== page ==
The School Choice Revolution

It’s time to celebrate another victory for school choice.

  • In 2021, West Virginia adopted statewide school choice.
  • In 2022, Arizona adopted statewide school choice.
  • In 2023, Iowa adopted statewide school choice.

Now Utah has joined the club, with Governor Spencer Cox approving a new law that will give families greater freedom to choose the best educational options for their children.

Here are some details from Marjorie Cortez, reporting for the Deseret News.

The Utah Senate gave final passage to legislation that will provide $8,000 scholarships to qualifying families for private schools and other private education options…The bill passed by a two-thirds margin in each legislative house, which means it cannot be challenged by referendum. …The bill creates the Utah Fits All Scholarship, which can then be used for education expenses like curriculum, textbooks, education, software, tutoring services, micro-school teacher salaries and private school tuition.

As you might expect, teacher unions and their allies are very disappointed – which is a very positive sign.

…the Utah Education Association…opposed HB215… The bill was also opposed by the Utah State Board of Education, Utah PTA, school superintendents, business administrators and school boards. The Alliance for a Better Utah was pointed in its reaction… “Conservative lawmakers just robbed our neighborhood schools of $42 million. Private school vouchers have been and continue to be opposed by Utahns but these lawmakers are instead pursuing a national agenda to ‘destroy public education.’

The Wall Street Journal opined on this great development.

School choice is gaining momentum across the country, and this week Utah joined Iowa in advancing the education reform cause. …Utah’s bill, which the Senate passed Thursday, 20-8, makes ESAs of $8,000 available to every student. There’s no income cap on families who can apply, though lower-income families receive preference and the program is capped at $42 million. The funds can be used for private school tuition, home-schooling expenses, tutoring, and more.

But the best part of the editorial is the look at other states that may be poised to expand educational freedom.

About a dozen other state legislatures have introduced bills to create new ESA programs, and several want to expand the ones they have. In Florida a Republican proposal would extend the state’s already robust scholarship programs to any student in the state. The bill would remove income limits that are currently in place for families who want to apply, though lower-income applicants would receive priority. …South Carolina legislators are mulling a new ESA program for lower-income students. In Indiana, a Senate bill would make state ESAs available to more students. An Ohio bill would remove an income cap and other eligibility rules for the state’s school vouchers. Two Oklahoma Senate bills propose new ESA programs… ESA bills are in some stage of moving in Nebraska, New Hampshire, Texas and Virginia.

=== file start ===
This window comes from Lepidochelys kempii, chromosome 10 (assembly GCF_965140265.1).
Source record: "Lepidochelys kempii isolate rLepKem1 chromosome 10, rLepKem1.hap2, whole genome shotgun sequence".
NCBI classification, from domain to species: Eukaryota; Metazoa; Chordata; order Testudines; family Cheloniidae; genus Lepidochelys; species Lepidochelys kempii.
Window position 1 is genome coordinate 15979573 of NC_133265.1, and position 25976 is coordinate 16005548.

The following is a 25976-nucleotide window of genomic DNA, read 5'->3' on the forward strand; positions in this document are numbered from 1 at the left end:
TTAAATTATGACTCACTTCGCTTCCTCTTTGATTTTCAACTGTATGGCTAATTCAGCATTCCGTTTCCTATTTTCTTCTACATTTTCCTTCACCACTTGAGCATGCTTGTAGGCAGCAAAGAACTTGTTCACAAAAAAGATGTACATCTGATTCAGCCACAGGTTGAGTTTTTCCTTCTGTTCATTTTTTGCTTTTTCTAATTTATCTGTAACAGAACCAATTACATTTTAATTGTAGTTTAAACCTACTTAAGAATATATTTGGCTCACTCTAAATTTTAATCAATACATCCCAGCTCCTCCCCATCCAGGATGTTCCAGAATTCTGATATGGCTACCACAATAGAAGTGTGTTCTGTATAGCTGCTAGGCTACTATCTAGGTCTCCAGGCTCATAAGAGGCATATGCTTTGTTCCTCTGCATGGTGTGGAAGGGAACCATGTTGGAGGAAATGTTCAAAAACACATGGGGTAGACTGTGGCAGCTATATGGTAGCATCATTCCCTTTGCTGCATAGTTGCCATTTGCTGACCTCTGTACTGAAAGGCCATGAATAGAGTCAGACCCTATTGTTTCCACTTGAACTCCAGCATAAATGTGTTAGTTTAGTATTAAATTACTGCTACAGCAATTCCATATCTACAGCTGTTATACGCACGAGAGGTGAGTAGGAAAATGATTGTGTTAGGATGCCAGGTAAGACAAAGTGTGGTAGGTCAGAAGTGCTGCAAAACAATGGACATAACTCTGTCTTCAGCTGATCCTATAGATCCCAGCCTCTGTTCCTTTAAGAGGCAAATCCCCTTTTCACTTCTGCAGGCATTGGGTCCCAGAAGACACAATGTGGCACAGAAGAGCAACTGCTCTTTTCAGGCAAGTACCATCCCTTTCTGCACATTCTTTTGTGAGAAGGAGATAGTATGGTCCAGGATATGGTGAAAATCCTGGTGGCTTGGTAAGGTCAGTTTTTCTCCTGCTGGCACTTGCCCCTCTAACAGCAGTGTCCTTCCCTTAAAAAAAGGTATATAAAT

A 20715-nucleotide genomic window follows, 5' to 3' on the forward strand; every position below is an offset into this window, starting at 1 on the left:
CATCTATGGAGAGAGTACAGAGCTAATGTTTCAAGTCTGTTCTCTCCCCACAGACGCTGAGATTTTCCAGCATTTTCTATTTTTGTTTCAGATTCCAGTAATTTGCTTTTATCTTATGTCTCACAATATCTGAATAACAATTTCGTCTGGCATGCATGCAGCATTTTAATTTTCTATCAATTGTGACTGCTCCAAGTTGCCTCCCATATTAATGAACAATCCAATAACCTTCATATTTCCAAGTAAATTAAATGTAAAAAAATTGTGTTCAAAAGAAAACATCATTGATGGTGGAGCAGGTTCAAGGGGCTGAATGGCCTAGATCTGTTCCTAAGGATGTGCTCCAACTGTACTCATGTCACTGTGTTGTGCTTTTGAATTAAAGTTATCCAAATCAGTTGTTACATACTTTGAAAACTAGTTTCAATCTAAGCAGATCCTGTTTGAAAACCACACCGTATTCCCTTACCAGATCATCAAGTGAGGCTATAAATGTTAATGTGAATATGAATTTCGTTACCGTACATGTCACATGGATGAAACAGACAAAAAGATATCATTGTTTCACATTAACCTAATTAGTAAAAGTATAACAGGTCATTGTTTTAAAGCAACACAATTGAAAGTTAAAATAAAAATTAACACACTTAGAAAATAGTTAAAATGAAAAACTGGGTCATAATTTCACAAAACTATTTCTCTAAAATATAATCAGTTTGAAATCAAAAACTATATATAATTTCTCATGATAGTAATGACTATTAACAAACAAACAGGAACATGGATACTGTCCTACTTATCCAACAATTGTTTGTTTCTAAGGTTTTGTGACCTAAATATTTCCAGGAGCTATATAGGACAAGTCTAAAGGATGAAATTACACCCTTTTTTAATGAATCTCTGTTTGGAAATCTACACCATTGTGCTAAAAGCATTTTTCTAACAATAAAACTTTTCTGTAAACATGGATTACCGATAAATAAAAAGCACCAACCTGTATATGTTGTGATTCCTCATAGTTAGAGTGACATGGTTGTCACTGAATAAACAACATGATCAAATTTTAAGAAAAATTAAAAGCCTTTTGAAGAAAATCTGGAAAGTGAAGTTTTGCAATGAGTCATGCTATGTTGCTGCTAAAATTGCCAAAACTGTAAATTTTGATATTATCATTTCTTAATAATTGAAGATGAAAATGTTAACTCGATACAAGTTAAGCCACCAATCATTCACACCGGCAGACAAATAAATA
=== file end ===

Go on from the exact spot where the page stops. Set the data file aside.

Let’s hope there is more progress.

School choice is a win-win for both students and taxpayers.

P.S. Here’s a must-see chart showing how more and more money for the government school monopoly has produced zero benefit.

P.P.S. There are very successful school choice systems in CanadaSwedenChile, and the Netherlands.

P.P.P.S. Getting rid of the Department of Education would be a good idea, but the battle for school choice is largely going to be won and lost on the state and local level.

The Machine: The Truth Behind Teachers Unions

Published on Sep 4, 2012 by

America’s public education system is failing. We’re spending more money on education but not getting better results for our children.

That’s because the machine that runs the K-12 education system isn’t designed to produce better schools. It’s designed to produce more money for unions and more donations for politicians.

For decades, teachers’ unions have been among our nation’s largest political donors. As Reason Foundation’s Lisa Snell has noted, the National Education Association (NEA) alone spent $40 million on the 2010 election cycle (source: http://reason.org/news/printer/big-education-and-big-labor-electio). As the country’s largest teachers union, the NEA is only one cog in the infernal machine that robs parents of their tax dollars and students of their futures.

Students, teachers, parents, and hardworking Americans are all victims of this political machine–a system that takes money out of taxpayers’ wallets and gives it to union bosses, who put it in the pockets of politicians.

Our kids deserve better.

“The Machine” is 4:17 minutes.